9 Reasons Why Animal-Abusing Jobs Are Worse Than Your Office Gig

Often, the world learns what’s happening to animals behind the scenes only because workers themselves can no longer stomach the life-scarring atrocities that they’re required to commit.

That’s no big shocker considering the following:

1. A job slaughtering chickens could require wearing a diaper.

© iStock.com/andriano_cz

Workers employed by infamous companies like Tyson have reported that slaughterhouse supervisors deny them basic bathroom breaks, forcing them to urinate and defecate on themselves. A PETA eyewitness has even seen workers blatantly peeing right on the kill floor. In one survey of 266 workers in Alabama conducted by the Southern Poverty Law Center, nearly 80 percent of respondents said that they’re not allowed to take bathroom breaks when needed.

2. Factory-farm workers may have to wear used tighty-whities.

© iStock.com/vandervelden

Most people probably don’t realize that at many factory farms, because of biosecurity concerns, workers actually have to wear clothing—including underwear—provided by the company. They strip, shower, and then put on the used undies or shorts that have also been worn by their coworkers.

3. On an egg factory farm, someone is in charge of grinding up the male chicks.

Living male and other unwanted chicks, along with eggshells and dead birds, are tossed into large grinders. On some farms, the babies are crushed, burned alive, or drowned in giant plastic bins.

4. Employees on dairy farms fear the real possibility of drowning in a pool of cow feces.

As crazy as it might sound, this isn’t an uncommon occurrence. During an investigation into the deaths of two farmhands in Idaho, the U.S. Occupational Safety and Health Administration noted that “[d]rowning in manure ponds is widely known in the dairy industry.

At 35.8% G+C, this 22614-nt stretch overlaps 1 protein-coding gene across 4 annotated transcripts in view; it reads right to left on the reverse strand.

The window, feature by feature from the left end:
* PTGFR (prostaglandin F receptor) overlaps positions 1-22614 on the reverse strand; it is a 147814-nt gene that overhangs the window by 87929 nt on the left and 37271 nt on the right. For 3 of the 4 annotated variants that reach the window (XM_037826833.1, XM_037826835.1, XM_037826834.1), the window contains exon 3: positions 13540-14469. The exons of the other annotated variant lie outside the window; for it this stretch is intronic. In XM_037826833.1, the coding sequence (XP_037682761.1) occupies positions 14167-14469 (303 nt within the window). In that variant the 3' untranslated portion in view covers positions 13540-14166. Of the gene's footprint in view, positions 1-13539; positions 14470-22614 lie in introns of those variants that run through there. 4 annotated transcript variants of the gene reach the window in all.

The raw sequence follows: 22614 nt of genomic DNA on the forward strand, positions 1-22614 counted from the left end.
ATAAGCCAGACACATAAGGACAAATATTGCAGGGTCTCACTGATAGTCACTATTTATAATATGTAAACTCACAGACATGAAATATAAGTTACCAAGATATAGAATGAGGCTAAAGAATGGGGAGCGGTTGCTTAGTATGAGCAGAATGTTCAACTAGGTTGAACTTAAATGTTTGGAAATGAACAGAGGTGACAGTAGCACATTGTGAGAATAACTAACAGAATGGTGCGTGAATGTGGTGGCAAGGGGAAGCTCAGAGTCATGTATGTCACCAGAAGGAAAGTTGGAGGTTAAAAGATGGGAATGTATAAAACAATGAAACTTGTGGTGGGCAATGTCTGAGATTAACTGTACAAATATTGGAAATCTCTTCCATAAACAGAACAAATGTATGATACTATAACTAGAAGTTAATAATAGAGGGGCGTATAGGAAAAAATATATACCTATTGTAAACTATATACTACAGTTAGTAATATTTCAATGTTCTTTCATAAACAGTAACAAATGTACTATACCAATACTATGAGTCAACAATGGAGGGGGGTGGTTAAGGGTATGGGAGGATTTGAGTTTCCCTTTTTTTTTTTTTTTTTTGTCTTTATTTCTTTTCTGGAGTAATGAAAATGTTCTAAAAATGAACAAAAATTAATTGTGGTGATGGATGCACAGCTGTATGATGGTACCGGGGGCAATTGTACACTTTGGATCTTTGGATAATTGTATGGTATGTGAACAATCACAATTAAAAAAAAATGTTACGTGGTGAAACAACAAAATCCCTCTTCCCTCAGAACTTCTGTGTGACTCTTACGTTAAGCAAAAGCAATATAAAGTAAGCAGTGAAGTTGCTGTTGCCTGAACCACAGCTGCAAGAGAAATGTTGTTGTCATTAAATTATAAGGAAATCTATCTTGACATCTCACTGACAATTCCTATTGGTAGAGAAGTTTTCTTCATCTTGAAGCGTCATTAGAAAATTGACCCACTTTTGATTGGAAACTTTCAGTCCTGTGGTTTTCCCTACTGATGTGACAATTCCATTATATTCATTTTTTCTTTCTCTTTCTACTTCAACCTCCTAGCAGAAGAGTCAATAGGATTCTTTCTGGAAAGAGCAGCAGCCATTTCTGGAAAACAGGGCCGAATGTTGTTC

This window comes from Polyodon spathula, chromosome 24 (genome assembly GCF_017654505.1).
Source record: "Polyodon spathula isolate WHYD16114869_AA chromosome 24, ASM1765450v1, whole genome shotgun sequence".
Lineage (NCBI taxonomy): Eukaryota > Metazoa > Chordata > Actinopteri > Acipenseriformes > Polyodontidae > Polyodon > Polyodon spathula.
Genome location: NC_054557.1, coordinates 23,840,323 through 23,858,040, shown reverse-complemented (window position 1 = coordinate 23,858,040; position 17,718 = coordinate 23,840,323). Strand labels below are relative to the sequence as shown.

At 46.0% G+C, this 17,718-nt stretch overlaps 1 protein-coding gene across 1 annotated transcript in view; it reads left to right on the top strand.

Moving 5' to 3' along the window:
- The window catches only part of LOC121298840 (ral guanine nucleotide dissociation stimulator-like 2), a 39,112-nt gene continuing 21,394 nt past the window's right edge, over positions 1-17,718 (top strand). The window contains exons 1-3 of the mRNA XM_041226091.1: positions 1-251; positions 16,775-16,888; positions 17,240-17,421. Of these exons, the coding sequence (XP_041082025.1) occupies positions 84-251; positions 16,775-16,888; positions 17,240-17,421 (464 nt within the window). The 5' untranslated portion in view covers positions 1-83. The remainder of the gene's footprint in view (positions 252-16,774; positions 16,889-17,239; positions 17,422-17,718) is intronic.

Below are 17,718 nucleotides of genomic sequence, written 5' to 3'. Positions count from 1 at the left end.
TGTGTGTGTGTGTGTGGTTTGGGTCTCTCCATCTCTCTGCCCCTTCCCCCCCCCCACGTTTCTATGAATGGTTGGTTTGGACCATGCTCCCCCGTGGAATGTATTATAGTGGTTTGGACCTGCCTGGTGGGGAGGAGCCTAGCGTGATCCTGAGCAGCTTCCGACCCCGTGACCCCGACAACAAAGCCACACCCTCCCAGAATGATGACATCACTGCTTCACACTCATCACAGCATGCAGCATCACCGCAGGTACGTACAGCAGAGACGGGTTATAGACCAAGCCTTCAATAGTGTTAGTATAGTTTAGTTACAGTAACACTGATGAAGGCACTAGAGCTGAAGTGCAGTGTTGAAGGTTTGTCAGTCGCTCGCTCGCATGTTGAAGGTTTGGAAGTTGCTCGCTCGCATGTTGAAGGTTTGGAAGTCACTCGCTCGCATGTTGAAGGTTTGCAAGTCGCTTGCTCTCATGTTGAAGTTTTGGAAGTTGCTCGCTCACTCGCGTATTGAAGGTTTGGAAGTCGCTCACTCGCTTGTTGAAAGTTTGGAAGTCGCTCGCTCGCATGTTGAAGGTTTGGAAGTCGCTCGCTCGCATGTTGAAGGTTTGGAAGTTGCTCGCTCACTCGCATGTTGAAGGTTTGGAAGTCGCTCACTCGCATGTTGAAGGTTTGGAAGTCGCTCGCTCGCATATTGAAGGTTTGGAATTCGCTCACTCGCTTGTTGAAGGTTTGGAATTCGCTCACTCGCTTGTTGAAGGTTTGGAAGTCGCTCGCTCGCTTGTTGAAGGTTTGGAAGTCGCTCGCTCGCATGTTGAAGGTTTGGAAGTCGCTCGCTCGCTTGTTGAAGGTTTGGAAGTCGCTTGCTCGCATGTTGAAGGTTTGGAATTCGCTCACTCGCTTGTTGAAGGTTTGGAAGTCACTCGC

5. Farmhands on dairy farms rape cows.

Like all other mammals, cows produce milk only during and after pregnancy. So roughly every nine months, cows on dairy farms are forcibly impregnated in order to ensure that their milk production continues. They’re restrained while insemination instruments and entire forearms are shoved into their vaginas and rectums.

6. Handlers at the circus beat animals into submission.

No animals perform stupid tricks for humans because they want to. They perform meaningless, confusing stunts out of fear of the consequences of not doing so.

A PETA eyewitness recorded Carson & Barnes Circus’ “animal care” director, Tim Frisco, viciously attacking elephants with an electric prod and a sharp steel-tipped weapon called a bullhook. The infamous handler instructed the trainees to sink and twist the bullhooks into the animals’ flesh until they screamed in pain.

In the video, Frisco swears at the less-experienced handlers, urging them to inflict more severe pain. He goes on to tell them that if the elephants squirm too much, they should strike them right under the jaw with a bullhook.

7. Slaughterhouse workers can look forward to crippling arthritis.

© Jo-Anne McArthur / Animal Equality

Most slaughterhouses operate nearly 24 hours a day, seven days a week—killing hundreds or thousands of animals each hour. Workers continually cut out tongues, scoop out eyes, and blast out brains by the thousands. The long hours and repetitive motions are known to cause chronic pain in workers’ hands, wrists, arms, shoulders, and backs.

8. Meat industry employees lose limbs and fingers.

Meat industry workers have sustained countless injuries, such as amputations of fingers and hands, broken hips, and chemical burns, and have even died on the job—and these are just the reported incidents. Employees are commonly immigrants or refugees who don’t report injuries because they fear losing their jobs and livelihoods.

9. Working in animal experimentation requires using medieval-style torture methods on animals.

Right now, millions of animals in laboratories are being poisoned, electroshocked, cut open in experimental surgeries, burned, and infected with disease. From rodent guillotines to electroejaculation anal probes, the cruel devices used in experiments rival a person’s worst nightmare. What happens in these facilities isn’t science—it’s animal abuse, plain and simple.

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Help PETA end these dirty, demeaning, and dangerous occupations.

It’s clear by now that any industry that abuses animals will put its bottom line before any living, feeling being—human or otherwise. For the sake of human dignity and that of all other animals, take action to shut these institutions down now:

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“Almost all of us grew up eating meat, wearing leather, and going to circuses and zoos. We never considered the impact of these actions on the animals involved. For whatever reason, you are now asking the question: Why should animals have rights?” READ MORE

— Ingrid E. Newkirk, PETA President and co-author of Animalkind